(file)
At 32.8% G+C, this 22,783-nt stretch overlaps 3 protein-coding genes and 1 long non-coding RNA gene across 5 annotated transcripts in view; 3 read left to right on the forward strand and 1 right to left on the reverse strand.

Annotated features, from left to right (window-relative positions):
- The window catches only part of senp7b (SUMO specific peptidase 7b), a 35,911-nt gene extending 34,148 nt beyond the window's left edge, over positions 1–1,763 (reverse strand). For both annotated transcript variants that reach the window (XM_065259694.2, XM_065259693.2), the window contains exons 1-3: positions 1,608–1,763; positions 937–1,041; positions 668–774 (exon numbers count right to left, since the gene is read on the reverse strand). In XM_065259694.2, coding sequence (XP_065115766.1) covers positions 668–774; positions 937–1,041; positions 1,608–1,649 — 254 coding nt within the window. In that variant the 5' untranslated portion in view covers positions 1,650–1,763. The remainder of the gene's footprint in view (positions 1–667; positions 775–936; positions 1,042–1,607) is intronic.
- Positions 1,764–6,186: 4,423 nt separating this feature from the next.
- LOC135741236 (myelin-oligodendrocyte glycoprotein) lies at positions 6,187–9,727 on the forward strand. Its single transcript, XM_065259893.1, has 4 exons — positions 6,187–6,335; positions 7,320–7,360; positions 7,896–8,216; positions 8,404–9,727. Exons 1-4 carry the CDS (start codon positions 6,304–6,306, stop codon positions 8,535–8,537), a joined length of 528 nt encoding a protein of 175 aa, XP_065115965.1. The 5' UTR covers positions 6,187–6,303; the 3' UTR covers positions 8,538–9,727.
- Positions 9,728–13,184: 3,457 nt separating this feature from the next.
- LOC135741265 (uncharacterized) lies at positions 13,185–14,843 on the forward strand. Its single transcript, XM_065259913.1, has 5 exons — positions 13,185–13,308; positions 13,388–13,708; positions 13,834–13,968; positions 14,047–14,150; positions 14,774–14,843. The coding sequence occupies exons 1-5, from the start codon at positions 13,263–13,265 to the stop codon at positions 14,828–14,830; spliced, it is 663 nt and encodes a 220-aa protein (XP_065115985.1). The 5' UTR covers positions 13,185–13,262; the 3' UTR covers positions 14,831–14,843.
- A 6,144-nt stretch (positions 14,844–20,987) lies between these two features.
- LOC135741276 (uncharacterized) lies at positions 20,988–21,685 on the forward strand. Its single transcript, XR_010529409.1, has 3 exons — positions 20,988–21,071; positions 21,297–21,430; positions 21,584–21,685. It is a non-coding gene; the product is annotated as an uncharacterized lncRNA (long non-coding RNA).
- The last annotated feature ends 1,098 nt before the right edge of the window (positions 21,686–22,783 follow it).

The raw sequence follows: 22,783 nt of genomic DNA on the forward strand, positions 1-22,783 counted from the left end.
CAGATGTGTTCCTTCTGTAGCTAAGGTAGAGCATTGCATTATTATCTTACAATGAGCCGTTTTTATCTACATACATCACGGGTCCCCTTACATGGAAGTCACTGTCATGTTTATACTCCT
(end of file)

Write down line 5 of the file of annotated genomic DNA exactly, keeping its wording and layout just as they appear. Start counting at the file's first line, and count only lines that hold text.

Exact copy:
- LOC135741236 (myelin-oligodendrocyte glycoprotein) lies at positions 6,187–9,727 on the forward strand. Its single transcript, XM_065259893.1, has 4 exons — positions 6,187–6,335; positions 7,320–7,360; positions 7,896–8,216; positions 8,404–9,727. Exons 1-4 carry the CDS (start codon positions 6,304–6,306, stop codon positions 8,535–8,537), a joined length of 528 nt encoding a protein of 175 aa, XP_065115965.1. The 5' UTR covers positions 6,187–6,303; the 3' UTR covers positions 8,538–9,727.